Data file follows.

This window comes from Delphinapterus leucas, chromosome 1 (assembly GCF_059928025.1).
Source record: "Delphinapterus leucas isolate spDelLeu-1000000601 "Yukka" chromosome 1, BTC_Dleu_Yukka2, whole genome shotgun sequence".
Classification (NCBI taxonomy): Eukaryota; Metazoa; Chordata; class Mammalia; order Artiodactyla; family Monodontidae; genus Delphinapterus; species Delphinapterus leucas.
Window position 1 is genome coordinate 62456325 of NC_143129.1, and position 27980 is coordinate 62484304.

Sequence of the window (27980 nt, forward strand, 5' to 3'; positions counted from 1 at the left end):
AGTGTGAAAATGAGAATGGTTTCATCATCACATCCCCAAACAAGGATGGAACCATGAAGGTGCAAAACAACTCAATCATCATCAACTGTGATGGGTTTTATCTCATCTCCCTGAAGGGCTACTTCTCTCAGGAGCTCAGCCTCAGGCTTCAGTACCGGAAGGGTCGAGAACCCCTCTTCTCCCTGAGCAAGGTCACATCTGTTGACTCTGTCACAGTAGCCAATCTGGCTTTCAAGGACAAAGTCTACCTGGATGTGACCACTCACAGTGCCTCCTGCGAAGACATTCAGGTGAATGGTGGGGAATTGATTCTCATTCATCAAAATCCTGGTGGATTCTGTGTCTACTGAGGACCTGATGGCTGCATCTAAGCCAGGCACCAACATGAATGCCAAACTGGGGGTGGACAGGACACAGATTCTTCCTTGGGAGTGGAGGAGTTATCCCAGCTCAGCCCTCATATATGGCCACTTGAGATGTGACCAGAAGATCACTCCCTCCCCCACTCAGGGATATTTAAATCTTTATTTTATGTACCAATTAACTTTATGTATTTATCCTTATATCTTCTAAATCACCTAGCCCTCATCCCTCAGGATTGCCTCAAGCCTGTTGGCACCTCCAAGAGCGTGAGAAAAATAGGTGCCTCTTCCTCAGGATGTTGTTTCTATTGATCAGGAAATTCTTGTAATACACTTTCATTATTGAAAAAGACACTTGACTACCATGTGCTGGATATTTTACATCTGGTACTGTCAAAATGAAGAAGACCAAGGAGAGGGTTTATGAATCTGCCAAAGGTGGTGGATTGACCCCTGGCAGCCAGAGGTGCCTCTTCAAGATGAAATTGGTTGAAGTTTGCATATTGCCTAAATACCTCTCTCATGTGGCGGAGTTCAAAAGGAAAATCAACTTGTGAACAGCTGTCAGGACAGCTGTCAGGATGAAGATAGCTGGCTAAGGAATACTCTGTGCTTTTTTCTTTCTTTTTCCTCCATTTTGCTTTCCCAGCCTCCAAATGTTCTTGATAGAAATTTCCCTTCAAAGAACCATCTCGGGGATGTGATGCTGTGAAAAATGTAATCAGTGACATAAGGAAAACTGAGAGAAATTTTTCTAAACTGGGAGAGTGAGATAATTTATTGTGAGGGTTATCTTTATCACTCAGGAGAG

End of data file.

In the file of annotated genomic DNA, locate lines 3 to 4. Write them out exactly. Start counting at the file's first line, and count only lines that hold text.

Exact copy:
Classification (NCBI taxonomy): Eukaryota; Metazoa; Chordata; class Mammalia; order Artiodactyla; family Monodontidae; genus Delphinapterus; species Delphinapterus leucas.
Window position 1 is genome coordinate 62456325 of NC_143129.1, and position 27980 is coordinate 62484304.